Research Opportunities

An Assessment of Wild Fruit Nutritional Quality for Migrating Songbirds

Above: Fruits of native silky dogwood and arrowwood viburnum, and invasive bush honeysuckles collected at the Braddock Bay Bird Observatory.

Many species of migrating songbirds become omnivorous during the fall and consume large quantities of seasonal fruits as a major food resource during critical refueling periods at stopover sites. The quality and abundance of such fruits may be an important factor in determining migration success and can affect habitat quality for these birds. This project focuses on the value of wild fruits for migrating birds in terms of nutritional and chemical composition, and selective fruit consumption by birds during fall migration stopovers. We are currently analyzing over 12 species of local fruits and berries for macronutrient composition, energy density, total phenol content, and antioxidant capacity. A main focus of this work is to discern the differences between native and invasive fruits in terms of their nutritional quality and how this relates to fruit selection by birds and the physiological condition of birds that consume them (oxidative stress and lipid metabolism. Other projects include chemical and nutritional composition of invasive honeysuckle fruit color morphs and regional and seasonal differences in fruit chemical composition.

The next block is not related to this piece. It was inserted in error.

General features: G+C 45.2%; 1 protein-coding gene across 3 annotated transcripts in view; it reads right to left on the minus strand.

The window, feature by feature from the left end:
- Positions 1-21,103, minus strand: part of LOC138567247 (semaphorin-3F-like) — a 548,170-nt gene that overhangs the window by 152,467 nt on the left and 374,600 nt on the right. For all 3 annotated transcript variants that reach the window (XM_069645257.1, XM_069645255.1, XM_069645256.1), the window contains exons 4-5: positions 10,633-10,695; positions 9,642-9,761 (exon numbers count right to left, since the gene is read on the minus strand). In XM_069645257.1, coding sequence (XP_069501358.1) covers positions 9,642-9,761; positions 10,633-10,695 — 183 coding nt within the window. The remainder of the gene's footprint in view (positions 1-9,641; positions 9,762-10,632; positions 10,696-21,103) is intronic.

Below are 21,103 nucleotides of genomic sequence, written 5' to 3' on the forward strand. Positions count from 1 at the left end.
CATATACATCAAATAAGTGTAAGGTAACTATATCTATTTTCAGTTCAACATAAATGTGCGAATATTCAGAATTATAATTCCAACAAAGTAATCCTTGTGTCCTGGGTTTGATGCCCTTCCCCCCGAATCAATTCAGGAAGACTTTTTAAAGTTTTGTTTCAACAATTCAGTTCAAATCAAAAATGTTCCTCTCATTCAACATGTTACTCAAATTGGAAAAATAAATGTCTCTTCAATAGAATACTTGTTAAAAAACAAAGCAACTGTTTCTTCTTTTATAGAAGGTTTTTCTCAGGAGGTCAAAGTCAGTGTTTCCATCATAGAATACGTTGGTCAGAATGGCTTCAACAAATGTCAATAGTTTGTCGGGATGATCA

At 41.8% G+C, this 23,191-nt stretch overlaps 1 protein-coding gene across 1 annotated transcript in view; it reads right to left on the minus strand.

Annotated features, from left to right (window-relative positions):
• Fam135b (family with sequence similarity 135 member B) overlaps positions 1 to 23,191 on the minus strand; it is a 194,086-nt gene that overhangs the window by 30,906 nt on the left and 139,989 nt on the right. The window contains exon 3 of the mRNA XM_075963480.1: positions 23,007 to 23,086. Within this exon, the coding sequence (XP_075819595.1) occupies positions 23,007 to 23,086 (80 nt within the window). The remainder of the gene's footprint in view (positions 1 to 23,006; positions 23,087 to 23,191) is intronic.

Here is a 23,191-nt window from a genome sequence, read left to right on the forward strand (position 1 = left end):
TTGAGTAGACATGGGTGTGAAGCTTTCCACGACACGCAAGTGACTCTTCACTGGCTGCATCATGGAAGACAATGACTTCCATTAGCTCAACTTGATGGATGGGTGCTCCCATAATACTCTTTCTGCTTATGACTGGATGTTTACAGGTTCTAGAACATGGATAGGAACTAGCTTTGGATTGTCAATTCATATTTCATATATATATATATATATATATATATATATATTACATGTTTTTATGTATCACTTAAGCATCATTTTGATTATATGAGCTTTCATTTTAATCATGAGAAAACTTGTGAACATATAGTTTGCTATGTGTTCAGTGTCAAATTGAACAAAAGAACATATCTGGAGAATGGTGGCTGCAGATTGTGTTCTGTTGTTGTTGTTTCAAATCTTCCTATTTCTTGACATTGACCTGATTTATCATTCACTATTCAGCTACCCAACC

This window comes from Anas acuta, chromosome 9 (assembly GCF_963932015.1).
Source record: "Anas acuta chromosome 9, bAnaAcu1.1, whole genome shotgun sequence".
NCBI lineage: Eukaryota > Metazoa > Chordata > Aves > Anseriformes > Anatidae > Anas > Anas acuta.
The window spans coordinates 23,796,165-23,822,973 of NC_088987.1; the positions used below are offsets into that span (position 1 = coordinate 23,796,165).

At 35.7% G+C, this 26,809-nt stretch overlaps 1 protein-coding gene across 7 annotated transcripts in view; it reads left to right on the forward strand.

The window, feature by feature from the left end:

Professor: Susan Smith Pagano

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